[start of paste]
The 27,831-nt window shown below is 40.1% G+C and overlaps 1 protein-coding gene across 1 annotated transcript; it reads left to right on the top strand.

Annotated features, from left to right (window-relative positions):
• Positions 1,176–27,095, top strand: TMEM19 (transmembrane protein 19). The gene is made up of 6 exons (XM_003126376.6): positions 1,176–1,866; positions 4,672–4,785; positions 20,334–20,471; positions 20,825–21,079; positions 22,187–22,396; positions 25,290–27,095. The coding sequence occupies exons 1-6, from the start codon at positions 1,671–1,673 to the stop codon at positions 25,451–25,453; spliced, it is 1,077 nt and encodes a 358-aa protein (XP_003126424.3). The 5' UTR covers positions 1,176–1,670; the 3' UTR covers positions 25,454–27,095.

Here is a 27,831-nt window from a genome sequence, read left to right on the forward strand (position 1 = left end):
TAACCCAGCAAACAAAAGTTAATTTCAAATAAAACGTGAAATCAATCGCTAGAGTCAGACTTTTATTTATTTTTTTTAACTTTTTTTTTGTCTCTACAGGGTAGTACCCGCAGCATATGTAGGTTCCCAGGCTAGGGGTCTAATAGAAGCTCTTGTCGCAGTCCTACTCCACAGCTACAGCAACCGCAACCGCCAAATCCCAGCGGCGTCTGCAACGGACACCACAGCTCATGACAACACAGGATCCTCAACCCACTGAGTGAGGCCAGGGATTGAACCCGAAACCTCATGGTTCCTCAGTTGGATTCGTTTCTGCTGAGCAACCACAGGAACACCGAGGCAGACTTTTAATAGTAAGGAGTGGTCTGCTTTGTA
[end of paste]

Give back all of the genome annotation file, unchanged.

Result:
The 27,831-nt window shown below is 40.1% G+C and overlaps 1 protein-coding gene across 1 annotated transcript; it reads left to right on the top strand.

Annotated features, from left to right (window-relative positions):
• Positions 1,176–27,095, top strand: TMEM19 (transmembrane protein 19). The gene is made up of 6 exons (XM_003126376.6): positions 1,176–1,866; positions 4,672–4,785; positions 20,334–20,471; positions 20,825–21,079; positions 22,187–22,396; positions 25,290–27,095. The coding sequence occupies exons 1-6, from the start codon at positions 1,671–1,673 to the stop codon at positions 25,451–25,453; spliced, it is 1,077 nt and encodes a 358-aa protein (XP_003126424.3). The 5' UTR covers positions 1,176–1,670; the 3' UTR covers positions 25,454–27,095.

Here is a 27,831-nt window from a genome sequence, read left to right on the forward strand (position 1 = left end):
TAACCCAGCAAACAAAAGTTAATTTCAAATAAAACGTGAAATCAATCGCTAGAGTCAGACTTTTATTTATTTTTTTTAACTTTTTTTTTGTCTCTACAGGGTAGTACCCGCAGCATATGTAGGTTCCCAGGCTAGGGGTCTAATAGAAGCTCTTGTCGCAGTCCTACTCCACAGCTACAGCAACCGCAACCGCCAAATCCCAGCGGCGTCTGCAACGGACACCACAGCTCATGACAACACAGGATCCTCAACCCACTGAGTGAGGCCAGGGATTGAACCCGAAACCTCATGGTTCCTCAGTTGGATTCGTTTCTGCTGAGCAACCACAGGAACACCGAGGCAGACTTTTAATAGTAAGGAGTGGTCTGCTTTGTA